Carson Tahoe Health criticized for posture on sex assault exams
August 30, 2014
Carson Tahoe Health facilities won't do exams for victims of sexual assault, Carson City Health Officer Susan Pintar said Thursday, and District Attorney Neil Rombardo then criticized CTH.
"They just don't want to deal with it," Rombardo charged, saying it means rape victims must travel to Sparks for exams. He said that can cause not only unease for victims already traumatized, but also may complicate matters faced by his office. He made the critical comments during a Board of Health meeting over which Pintar presided, but later expanded his comments for the Nevada Appeal.
He said he has met with hospital officials but gotten nowhere, and asserted the problem is the health care firm can't make sufficient money on such exams.
Pintar, while less strident with her comments during the meeting, didn't quarrel with Rombardo's meeting remarks. They were backed by Sheriff Ken Furlong at Rombardo's prompting. Pintar and Furlong sit on the city's Board of Health along with the Board of Supervisors. The five-member city governing board, as well as the seven-member health board, met Thursday morning.
Pintar's relatively diplomatic take came after Supervisor John McKenna raised questions about whether providing government money was the issue and Mayor Robert Crowell pointed out nurses are offered training on handling of sexual assault victims and exams by the office of Nevada Attorney General Catherine Cortez-Masto. Pintar kept her comment short.
"There are other issues at play," she said.
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Furlong, for his part, not only backed Rombardo's comments during the meeting but also decried how sexual assault victims are treated generally in society after they are victimized. "We treat inmates better," he said.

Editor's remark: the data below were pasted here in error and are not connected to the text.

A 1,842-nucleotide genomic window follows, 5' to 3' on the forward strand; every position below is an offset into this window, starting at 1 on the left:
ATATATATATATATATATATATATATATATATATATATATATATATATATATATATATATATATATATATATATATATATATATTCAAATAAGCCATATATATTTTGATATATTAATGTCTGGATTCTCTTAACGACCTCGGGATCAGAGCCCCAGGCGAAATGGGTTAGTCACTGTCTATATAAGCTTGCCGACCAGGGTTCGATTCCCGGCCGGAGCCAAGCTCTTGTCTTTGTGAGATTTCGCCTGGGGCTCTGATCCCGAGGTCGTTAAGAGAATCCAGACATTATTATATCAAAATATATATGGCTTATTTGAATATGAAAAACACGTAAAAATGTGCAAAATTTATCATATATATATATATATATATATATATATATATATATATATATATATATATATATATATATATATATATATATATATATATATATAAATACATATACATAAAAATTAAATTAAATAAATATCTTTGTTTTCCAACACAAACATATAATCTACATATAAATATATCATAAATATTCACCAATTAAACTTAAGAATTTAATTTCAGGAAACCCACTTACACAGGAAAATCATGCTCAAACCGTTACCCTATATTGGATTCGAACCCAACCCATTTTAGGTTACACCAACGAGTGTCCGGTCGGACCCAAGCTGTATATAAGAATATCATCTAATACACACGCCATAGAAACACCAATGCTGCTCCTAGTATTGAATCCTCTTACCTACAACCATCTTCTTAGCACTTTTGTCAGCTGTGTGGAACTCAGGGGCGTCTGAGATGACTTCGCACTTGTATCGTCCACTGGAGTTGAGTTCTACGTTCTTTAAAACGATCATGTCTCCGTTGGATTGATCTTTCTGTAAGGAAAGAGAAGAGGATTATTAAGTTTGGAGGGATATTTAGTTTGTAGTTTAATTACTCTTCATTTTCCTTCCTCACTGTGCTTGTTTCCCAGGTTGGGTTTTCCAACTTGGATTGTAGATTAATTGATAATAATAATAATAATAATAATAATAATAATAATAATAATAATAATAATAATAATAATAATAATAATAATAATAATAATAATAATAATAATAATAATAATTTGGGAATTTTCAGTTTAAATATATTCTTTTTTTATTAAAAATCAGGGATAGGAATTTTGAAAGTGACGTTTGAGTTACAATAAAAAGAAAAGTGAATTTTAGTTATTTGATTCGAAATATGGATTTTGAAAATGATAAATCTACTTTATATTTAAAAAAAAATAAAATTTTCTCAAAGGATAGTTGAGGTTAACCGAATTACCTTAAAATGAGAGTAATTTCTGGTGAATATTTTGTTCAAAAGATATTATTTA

Anna Anders, Carson Tahoe Health vice president and chief nursing officer, reached later said she didn't have nurses with proper training and doing the exams isn't in victims' best interests. She said CTH accepts victims, sequesters them for comfort and gives whatever aid possible, then calls a sexual assault advocate.
She said the CTH approach keeps the victim's needs uppermost because proper training of nurses doing such exams and precise handling of the evidence chain is most important. "We don't have the trained staff here," she said.
The health board discussion was part of Pintar's report on city health activities both inside and outside of city government's Health and Human Services Department. She called it a good news/bad news report, saying the bad was CTH would no longer do the exams but the good news was funding for flu vaccine preparedness for the city had been secured from state government. She said the flu vaccine preparedness initiative would come in October.
Also reporting on health matters were Nikki Aaker, HHS director, and several from her staff.
Among those reports was information concerning growth of city job fairs and resulting jobs, word about coordinating electronic medical records and data to make the best meaningful use of them, and continuing movement toward making Carson City a pedestrian and bicycle friendly community.
The mayor sounded enthusiastic that efforts were going forward to get the city designated a bike-friendly community. He said the last time he checked, the bike-friendly feature was among the top five or 10 things people seek when looking for a new place to live. "You know, it's a big deal," said Crowell.
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